Instead of AWS Comprehend, you can use similar services to perform Natural Language Processing, like: Google Cloud Platform – Natural Language API or Microsoft Azure – Text Analytics API.
I prefer to use AWS Comprehend because the service constantly learns and improves from a variety of information sources, including Amazon.com product descriptions and consumer reviews – one of the largest natural language data sets in the world. This means it will keep pace with the evolution of language and it is fully integrated with AWS S3 and AWS Glue (so you can load documents and texts from various AWS data stores such as Amazon Redshift, Amazon RDS, Amazon DynamoDB, etc.).
In this post we have seen a system architecture that performs the following:
Speech to text task – AWS Transcribe
Text analysis – AWS Comprehend
Index and fast search – Elasticsearch
Dashboard visualization – Kibana
Automatic Reporting and Alerting – Skedler Reports and Alerts
Amazon Transcribe and Comprehend can be powerful tools in helping you unlock the potential insights from voice and video recordings that were previously too costly to access. Having these insights makes it easier to understand trends in issues and consumer behavior, brand and product sentiment, Net Promoter Score, as well as product ideas and suggestions, and more.
In the next post (Part 2 of 2), you can see how to implement the described architecture.
How to automatically extract metadata from documents? How to index them and perform fast searches? In this post, we are going to see how to automatically extract metadata from a document using Amazon AWS Comprehend and Elasticsearch 6.0 for fast search and analysis.
This architecture we present improves the search and automatic classification of documents (using the metadata) for your organization.
Using the automatically extracted metadata you can search for documents and find what you need.
Voice of customer analytics: You can use Amazon Comprehend to analyze customer interactions in the form of documents, support emails, online comments, etc., and discover what factors drive the most positive and negative experiences. You can then use these insights to improve your products and services.
Semantic search: You can use Amazon Comprehend to provide a better search experience by enabling your search engine to index key phrases, entities, and sentiment. This enables you to focus the search on the intent and the context of the articles instead of basic keywords.
Knowledge management and discovery: You can use Amazon Comprehend to organize and categorize your documents by topic for easier discovery, and then personalize content recommendations for readers by recommending other articles related to the same topic.
When we talk about metadata, I like the following definition:
Metadata summarizes basic information about data, which can make finding and working with particular instances of data easier. For example, author, date created and date modified and file size are examples of very basic document metadata. Having the ability to filter through that metadata makes it much easier for someone to locate a specific document.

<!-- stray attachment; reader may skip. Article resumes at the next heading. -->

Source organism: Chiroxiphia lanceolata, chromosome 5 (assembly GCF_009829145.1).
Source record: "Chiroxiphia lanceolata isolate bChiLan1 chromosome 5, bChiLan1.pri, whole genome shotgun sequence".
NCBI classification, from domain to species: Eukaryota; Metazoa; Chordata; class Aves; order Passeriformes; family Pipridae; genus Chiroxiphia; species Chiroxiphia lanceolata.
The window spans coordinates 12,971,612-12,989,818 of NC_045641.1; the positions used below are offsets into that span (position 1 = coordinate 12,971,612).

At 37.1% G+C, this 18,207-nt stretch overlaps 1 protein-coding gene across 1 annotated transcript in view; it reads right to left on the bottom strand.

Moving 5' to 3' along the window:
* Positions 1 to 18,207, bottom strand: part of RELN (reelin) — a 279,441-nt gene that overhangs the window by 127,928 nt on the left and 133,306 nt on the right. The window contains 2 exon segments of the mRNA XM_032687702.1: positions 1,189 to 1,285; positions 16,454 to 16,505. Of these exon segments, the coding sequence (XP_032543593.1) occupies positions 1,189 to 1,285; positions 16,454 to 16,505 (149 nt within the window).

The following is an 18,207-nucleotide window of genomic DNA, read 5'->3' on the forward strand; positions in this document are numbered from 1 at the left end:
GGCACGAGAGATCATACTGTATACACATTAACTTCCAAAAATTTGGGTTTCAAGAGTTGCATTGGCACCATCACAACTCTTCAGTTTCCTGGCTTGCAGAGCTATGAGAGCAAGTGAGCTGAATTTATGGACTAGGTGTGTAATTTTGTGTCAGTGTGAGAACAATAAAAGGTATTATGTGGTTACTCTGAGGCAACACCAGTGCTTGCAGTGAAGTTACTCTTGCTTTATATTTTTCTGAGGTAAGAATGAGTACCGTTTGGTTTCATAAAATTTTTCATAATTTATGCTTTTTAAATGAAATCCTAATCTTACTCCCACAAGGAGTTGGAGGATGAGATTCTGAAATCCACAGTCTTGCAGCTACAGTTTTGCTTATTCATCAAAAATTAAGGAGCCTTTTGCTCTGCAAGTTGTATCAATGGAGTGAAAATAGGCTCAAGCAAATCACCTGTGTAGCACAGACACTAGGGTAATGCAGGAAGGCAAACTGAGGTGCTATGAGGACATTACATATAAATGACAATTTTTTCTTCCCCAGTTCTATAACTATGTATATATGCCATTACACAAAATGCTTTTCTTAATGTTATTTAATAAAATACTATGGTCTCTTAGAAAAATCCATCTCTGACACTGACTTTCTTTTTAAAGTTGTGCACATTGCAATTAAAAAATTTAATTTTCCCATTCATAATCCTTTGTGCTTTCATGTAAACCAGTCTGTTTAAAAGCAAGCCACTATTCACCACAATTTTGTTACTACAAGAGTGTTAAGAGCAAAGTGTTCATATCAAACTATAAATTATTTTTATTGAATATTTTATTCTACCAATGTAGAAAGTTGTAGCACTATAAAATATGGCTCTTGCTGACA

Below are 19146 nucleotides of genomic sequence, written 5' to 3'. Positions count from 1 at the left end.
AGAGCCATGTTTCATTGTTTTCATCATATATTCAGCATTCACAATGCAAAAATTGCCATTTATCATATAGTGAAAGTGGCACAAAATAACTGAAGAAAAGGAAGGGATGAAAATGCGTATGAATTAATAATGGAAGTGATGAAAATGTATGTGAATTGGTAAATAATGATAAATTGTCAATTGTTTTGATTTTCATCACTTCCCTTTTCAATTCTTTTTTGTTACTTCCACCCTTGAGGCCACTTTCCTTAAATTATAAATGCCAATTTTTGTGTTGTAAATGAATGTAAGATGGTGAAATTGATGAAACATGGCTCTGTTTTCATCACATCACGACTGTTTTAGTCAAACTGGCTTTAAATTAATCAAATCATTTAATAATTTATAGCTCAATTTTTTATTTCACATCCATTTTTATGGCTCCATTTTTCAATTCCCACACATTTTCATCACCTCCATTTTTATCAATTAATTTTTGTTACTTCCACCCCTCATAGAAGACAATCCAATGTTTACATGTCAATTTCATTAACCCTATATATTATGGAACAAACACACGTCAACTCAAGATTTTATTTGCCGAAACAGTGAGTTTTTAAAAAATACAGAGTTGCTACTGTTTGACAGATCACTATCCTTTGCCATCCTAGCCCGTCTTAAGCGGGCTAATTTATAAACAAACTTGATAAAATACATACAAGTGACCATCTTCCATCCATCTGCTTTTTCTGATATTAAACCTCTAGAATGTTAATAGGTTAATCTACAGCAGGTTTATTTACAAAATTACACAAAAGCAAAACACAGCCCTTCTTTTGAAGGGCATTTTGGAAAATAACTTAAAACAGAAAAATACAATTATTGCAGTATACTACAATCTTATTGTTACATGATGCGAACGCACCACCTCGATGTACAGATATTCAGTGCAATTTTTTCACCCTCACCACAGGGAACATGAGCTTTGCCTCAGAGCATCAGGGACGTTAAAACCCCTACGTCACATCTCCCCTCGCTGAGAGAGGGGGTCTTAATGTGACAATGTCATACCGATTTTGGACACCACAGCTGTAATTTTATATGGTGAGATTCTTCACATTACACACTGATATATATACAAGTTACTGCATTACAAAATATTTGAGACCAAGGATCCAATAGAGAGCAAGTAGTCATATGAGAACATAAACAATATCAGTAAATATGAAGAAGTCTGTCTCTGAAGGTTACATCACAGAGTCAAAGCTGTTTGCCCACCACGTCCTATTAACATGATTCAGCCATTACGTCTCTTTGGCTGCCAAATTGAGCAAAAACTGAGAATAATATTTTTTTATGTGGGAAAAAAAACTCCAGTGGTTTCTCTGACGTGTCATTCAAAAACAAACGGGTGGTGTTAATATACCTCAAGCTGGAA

We are going to focus on the following metadata:
Document content type (PDF, Plain Text, HTML, Docx)
Document dominant language
Country of origin of the document (metadata taken from the user details – ip address)
Amazon S3 will be the main documents storage. Once a document has been uploaded to S3 (you can easily use the AWS SDK to upload a document to S3 from your application) a notification is sent to an SQS queue and then consumed by a consumer.
The consumer gets the uploaded document and detects the entities/key phrases/sentiment using AWS Comprehend. Then it indexes the document to Elasticsearch. We use the Elasticsearch pre-processor plugins, Attachment Processor and Geoip Processor, to perform the other metadata extraction (more details below).
Here are the main steps performed in the process:
Upload a document to S3 bucket
Event notification from S3 to a SQS queue
Event consumed by a consumer
Entities/key phrases/sentiment detection using AWS Comprehend
Index to Elasticsearch
ES Ingestion pre-processing: extract document metadata using Attachment and Geoip Processor plugin
Search in Elasticsearch by entities/sentiment/key phrases/language/content type/source country and full-text search
Use Kibana for dashboard and search
Use Skedler and Alerts for reporting, monitoring and alerting
In the example, we used AWS S3 as document storage. But you could extend the architecture and use the following:
SharePoint: create an event receiver and once a document has been uploaded extract the metadata and index it to Elasticsearch. Then search and get the document on SharePoint
Box, Dropbox and Google Drive: extract the metadata from the document stored in a folder and then easily search for them
Similar Object storage (i.e. Azure Blob Storage)
When a document has been uploaded to the S3 bucket a message will be sent to an Amazon SQS queue. You can read more information on how to configure the S3 Bucket and read the queue programmatically here: Configuring Amazon S3 Event Notifications.
This is how a message notified from S3 looks. The information we need are the sourceIPAddress and object key
Now that the S3 bucket has been configured, when a document is uploaded to the bucket a notification will be sent to the SQS queue. We are going to build a consumer that will read this message and perform the instances/key phrases/sentiment detection using AWS Comprehend. You can eventually read a set of messages (change the MaxNumberOfMessages parameter) from the queue and run the task against a set of documents (batch processing).
With this code you can read the messages from a SQS queue and fetch the bucket and key (used in S3) of the uploaded document and use them to invoke AWS Comprehend for the metadata detection task: